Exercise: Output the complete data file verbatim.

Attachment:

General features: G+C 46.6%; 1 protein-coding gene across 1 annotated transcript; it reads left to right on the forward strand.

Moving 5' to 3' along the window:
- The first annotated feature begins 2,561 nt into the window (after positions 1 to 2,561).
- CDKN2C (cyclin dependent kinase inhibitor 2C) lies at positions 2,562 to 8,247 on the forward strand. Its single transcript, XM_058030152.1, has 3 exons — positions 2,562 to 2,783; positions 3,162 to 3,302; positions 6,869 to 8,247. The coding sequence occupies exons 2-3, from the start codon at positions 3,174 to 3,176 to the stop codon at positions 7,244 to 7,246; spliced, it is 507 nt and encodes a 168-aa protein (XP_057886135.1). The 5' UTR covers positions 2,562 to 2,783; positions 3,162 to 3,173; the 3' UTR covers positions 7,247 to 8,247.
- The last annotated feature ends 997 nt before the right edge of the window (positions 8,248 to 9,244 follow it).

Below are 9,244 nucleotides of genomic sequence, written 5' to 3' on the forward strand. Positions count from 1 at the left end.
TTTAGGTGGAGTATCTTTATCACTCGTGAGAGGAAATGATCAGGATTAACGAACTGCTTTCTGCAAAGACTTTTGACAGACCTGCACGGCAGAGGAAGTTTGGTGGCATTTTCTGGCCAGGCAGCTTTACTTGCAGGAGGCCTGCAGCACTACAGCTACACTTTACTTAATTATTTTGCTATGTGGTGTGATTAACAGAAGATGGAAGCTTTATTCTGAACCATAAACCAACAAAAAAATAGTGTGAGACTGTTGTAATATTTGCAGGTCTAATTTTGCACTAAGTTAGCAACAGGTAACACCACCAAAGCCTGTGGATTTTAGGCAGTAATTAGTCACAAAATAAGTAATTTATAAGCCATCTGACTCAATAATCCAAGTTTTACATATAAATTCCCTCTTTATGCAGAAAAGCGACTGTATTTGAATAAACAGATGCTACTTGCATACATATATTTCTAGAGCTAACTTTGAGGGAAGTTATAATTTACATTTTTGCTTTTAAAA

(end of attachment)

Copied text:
General features: G+C 46.6%; 1 protein-coding gene across 1 annotated transcript; it reads left to right on the forward strand.

Moving 5' to 3' along the window:
- The first annotated feature begins 2,561 nt into the window (after positions 1 to 2,561).
- CDKN2C (cyclin dependent kinase inhibitor 2C) lies at positions 2,562 to 8,247 on the forward strand. Its single transcript, XM_058030152.1, has 3 exons — positions 2,562 to 2,783; positions 3,162 to 3,302; positions 6,869 to 8,247. The coding sequence occupies exons 2-3, from the start codon at positions 3,174 to 3,176 to the stop codon at positions 7,244 to 7,246; spliced, it is 507 nt and encodes a 168-aa protein (XP_057886135.1). The 5' UTR covers positions 2,562 to 2,783; positions 3,162 to 3,173; the 3' UTR covers positions 7,247 to 8,247.
- The last annotated feature ends 997 nt before the right edge of the window (positions 8,248 to 9,244 follow it).

Below are 9,244 nucleotides of genomic sequence, written 5' to 3' on the forward strand. Positions count from 1 at the left end.
TTTAGGTGGAGTATCTTTATCACTCGTGAGAGGAAATGATCAGGATTAACGAACTGCTTTCTGCAAAGACTTTTGACAGACCTGCACGGCAGAGGAAGTTTGGTGGCATTTTCTGGCCAGGCAGCTTTACTTGCAGGAGGCCTGCAGCACTACAGCTACACTTTACTTAATTATTTTGCTATGTGGTGTGATTAACAGAAGATGGAAGCTTTATTCTGAACCATAAACCAACAAAAAAATAGTGTGAGACTGTTGTAATATTTGCAGGTCTAATTTTGCACTAAGTTAGCAACAGGTAACACCACCAAAGCCTGTGGATTTTAGGCAGTAATTAGTCACAAAATAAGTAATTTATAAGCCATCTGACTCAATAATCCAAGTTTTACATATAAATTCCCTCTTTATGCAGAAAAGCGACTGTATTTGAATAAACAGATGCTACTTGCATACATATATTTCTAGAGCTAACTTTGAGGGAAGTTATAATTTACATTTTTGCTTTTAAAA